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Architects - For Those That Wish To Exist (Album Review)

Friday, 26 February 2021 Written by Sam Sleight

Photo: Ed Mason

“I wanna sing you a different song, one that’s easier to swallow,” Sam Carter opines during the chorus of Little Wonder, summing up the MO of Architects’ new record ‘For Those That Wish To Exist’.

Where the fuel behind the metalcore giants’ 2016 LP ‘All Our Gods Have Abandoned Us’ was nihilistic rage at the fragility of life, and 2018’s ‘Holy Hell’ processed the tragic loss of guitarist Tom Searle through the medium of brutal heaviness and funereal strings, this is a radio-friendly, bombastic examination of impermanence amid the climate crisis.

The fury has largely been replaced by a sense of resignation and earworm melodies, while the group’s taste for orchestral accoutrements has been retrofitted to include a host of synthesisers—see An Ordinary Extinction or Dead Butterflies. 

The reception to the LP’s singles has been mixed—ranging from derisive comparisons with latter day Bring Me The Horizon to others praising them as a revelation—while suggesting that many minds had been made up without hearing the overly long, but enjoyably ambitious, record in full. 

Somewhat predictably, the truth of the matter is found somewhere in the middle of these extremes. ‘For Those That Wish To Exist’ is far from the dud some predicted, but further away from the masterpiece it is being hailed as elsewhere.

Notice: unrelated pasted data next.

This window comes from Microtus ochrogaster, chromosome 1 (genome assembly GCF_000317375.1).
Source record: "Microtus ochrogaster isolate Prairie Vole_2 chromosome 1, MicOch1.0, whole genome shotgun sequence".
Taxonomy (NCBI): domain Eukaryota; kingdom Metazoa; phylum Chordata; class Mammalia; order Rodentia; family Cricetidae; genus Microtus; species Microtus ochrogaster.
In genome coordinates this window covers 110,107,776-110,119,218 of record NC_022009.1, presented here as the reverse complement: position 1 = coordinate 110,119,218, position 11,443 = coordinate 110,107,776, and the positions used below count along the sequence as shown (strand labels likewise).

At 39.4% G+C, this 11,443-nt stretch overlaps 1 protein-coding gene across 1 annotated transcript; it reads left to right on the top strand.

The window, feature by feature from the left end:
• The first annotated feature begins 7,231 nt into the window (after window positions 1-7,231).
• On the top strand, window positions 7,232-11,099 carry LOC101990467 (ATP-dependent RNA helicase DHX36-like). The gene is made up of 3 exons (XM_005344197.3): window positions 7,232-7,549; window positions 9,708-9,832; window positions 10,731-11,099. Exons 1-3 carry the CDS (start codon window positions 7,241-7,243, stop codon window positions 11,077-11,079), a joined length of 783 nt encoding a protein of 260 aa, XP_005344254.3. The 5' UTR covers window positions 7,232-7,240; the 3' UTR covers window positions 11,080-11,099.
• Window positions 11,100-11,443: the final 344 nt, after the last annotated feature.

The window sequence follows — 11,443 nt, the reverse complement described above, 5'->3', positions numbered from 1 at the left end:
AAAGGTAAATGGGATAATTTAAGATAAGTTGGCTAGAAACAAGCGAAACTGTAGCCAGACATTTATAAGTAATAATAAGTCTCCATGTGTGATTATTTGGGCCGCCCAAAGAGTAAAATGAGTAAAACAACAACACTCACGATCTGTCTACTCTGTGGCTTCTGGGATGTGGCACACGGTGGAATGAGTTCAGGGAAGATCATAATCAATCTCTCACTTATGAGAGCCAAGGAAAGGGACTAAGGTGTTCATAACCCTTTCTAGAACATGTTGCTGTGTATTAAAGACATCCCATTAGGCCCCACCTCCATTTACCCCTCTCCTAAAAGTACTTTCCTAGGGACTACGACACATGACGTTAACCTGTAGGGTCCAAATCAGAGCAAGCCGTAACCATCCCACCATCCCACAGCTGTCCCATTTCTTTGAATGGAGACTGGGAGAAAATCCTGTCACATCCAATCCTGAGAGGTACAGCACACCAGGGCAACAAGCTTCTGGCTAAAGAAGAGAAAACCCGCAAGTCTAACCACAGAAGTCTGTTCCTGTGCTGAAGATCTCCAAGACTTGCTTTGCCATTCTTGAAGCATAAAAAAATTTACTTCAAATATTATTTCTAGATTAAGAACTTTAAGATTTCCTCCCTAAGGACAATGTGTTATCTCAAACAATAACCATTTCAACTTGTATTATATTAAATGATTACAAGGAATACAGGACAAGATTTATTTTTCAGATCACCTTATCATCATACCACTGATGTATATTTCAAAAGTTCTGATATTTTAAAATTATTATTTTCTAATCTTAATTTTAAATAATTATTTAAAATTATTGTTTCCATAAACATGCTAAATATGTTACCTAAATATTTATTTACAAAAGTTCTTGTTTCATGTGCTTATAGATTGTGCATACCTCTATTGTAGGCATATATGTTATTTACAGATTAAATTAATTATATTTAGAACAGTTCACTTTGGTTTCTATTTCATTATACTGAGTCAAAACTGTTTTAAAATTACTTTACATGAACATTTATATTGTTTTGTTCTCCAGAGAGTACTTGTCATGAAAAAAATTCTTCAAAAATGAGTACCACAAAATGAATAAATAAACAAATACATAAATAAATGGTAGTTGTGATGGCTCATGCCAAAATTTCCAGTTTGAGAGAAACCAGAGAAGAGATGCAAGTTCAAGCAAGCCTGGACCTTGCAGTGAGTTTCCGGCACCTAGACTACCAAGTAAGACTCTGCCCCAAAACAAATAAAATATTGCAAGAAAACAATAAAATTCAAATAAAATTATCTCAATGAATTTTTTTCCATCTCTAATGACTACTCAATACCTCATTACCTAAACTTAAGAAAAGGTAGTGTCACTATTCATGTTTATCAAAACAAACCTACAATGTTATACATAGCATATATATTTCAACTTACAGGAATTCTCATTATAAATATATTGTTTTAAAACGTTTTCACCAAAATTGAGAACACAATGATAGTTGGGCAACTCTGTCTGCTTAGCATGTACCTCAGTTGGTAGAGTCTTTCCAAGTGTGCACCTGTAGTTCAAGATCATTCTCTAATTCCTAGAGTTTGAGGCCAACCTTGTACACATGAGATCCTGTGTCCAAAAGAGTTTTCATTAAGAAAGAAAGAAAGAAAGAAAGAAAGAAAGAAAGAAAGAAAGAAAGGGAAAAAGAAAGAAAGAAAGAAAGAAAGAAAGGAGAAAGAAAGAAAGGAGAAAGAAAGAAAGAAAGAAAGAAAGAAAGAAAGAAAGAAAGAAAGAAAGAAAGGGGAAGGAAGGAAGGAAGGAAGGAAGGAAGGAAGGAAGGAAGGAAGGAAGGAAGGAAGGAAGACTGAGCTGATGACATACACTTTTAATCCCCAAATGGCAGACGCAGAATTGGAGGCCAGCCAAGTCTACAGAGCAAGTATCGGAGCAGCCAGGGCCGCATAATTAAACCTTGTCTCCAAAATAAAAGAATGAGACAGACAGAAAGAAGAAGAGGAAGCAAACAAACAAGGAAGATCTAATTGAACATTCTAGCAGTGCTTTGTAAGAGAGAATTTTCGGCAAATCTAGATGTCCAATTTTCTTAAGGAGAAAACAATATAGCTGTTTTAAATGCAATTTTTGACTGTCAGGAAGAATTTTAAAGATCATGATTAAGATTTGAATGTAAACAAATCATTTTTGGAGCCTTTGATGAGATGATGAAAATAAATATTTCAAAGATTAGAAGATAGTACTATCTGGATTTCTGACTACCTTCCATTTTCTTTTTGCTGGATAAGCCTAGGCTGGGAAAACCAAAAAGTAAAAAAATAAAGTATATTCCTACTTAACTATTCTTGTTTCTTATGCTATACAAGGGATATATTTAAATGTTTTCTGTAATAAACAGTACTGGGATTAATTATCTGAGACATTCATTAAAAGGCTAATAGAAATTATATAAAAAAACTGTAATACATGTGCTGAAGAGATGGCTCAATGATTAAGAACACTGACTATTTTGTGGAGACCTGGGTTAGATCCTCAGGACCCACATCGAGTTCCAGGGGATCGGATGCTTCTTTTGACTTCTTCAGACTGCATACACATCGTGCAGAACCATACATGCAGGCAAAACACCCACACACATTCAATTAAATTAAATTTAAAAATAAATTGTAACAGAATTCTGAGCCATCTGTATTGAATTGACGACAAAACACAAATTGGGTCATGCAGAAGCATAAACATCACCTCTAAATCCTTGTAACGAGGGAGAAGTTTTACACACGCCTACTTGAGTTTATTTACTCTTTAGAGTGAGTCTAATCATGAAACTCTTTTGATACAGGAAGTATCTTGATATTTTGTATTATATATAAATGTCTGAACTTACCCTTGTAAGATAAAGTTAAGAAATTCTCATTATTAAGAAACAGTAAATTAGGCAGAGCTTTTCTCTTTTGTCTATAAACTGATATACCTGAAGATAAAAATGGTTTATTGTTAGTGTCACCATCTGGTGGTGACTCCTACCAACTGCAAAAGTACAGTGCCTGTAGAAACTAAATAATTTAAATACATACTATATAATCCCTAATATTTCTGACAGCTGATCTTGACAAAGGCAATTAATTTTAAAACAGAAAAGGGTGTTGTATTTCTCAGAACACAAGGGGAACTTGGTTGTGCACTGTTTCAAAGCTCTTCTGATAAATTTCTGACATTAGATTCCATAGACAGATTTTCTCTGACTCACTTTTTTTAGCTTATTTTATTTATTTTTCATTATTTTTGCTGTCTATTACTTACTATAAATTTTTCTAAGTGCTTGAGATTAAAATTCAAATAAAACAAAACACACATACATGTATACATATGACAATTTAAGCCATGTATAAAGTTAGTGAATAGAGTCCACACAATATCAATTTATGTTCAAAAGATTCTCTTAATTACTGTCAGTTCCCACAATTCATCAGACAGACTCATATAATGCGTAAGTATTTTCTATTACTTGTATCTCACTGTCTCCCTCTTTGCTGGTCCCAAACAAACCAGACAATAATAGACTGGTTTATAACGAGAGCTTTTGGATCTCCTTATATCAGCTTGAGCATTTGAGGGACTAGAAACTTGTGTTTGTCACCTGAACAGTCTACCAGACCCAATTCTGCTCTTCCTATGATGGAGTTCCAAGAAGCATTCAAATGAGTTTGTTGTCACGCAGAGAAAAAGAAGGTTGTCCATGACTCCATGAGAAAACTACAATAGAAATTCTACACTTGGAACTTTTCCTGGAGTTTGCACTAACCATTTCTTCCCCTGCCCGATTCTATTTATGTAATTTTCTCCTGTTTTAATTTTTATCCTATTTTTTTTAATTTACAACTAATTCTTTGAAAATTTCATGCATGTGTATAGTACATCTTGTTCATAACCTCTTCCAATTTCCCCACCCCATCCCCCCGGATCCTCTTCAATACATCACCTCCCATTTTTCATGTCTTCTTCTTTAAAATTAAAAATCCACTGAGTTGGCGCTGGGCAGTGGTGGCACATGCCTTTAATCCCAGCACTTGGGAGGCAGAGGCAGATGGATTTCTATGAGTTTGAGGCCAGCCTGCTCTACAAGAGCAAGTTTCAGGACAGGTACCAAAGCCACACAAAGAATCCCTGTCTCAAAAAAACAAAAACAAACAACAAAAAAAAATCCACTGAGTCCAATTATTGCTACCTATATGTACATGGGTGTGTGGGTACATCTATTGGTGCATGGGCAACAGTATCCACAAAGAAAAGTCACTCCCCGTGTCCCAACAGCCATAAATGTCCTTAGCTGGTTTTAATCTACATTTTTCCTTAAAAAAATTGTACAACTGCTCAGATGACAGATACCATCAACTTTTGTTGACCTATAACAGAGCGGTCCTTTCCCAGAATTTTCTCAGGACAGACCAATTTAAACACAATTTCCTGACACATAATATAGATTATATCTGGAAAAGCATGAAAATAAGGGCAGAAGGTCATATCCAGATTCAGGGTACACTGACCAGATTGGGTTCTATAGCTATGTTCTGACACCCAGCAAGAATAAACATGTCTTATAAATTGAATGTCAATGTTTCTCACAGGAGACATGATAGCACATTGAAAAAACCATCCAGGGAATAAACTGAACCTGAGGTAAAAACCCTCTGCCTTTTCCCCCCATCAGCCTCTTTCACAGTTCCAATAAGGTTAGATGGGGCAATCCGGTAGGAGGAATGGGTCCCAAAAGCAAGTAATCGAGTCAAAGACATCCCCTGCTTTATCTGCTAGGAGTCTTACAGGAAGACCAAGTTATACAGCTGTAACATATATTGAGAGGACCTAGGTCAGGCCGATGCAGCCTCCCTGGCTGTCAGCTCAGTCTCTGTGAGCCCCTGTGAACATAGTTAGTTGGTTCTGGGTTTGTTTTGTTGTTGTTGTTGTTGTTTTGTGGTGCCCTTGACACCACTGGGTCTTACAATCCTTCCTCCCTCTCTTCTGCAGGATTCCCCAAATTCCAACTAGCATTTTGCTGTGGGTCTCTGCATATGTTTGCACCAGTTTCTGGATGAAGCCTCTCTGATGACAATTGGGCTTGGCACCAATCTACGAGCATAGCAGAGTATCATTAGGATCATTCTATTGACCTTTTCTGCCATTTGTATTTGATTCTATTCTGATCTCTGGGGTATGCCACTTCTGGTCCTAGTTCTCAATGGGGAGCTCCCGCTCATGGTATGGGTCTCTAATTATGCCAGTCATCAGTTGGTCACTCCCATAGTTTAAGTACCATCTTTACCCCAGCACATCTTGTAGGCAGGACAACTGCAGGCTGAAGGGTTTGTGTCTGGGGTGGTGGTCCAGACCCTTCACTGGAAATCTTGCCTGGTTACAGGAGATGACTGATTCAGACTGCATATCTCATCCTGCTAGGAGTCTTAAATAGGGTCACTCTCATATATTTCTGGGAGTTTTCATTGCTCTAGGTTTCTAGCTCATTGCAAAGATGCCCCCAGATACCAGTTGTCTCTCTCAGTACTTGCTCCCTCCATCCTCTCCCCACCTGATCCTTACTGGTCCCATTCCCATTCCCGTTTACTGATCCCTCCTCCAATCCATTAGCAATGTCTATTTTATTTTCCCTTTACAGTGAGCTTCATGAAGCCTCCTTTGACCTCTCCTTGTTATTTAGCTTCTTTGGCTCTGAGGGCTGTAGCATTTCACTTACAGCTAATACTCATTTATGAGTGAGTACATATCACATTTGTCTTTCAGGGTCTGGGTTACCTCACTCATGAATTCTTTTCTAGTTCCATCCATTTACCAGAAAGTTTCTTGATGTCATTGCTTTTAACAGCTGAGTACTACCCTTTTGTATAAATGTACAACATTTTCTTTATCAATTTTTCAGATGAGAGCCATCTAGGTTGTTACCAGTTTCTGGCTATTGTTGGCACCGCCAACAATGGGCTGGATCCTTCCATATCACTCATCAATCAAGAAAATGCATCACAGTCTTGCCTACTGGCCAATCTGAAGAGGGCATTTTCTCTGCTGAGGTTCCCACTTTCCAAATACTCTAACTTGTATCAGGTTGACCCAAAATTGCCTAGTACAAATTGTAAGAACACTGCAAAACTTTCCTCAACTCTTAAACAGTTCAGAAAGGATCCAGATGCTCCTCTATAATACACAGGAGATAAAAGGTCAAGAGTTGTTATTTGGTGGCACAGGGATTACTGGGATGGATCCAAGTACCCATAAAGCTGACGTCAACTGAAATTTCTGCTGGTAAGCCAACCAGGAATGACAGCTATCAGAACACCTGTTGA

There is some debt owed to post-‘Sempiternal’ Bring Me The Horizon, especially on the stomping single Animals and the outrageously poppy cuts Flight Without Feathers and Meteor. But when Architects put their foot down the heaviness far outweighs Bring Me’s recent output, particularly on the album highlight Goliath,  which features a turn from Simon Neil of Biffy Clyro.

Lyrically, the album indulges in clichés ranging from neatly selected (on Black Lungs and Goliath) to the outright confusing on Impermanence, which co-stars Winston McCall of Parkway Drive, and Demi God. The best that can be said of the latter’s mixed metaphors is that at least they’re delivered with a sharp sense of melody throughout.

Architects’ ‘Lost Forever // Lost Together’, ‘All Our Gods…’ and ‘Holy Hell’ represent perhaps the greatest three album run in contemporary metalcore. The records garnered near-universal acclaim and saw the band catapulted from Brixton to Wembley. It seems they are ready to stay there. 

They have traded in their firebrand emotional intensity and concise riffage for a more brooding and accessible approach and at times it’s wonderful that they are flexing their creative muscles in a different way. But ‘For Those That Wish To Exist’ will prove a contentious talking point for a generation of fans. 



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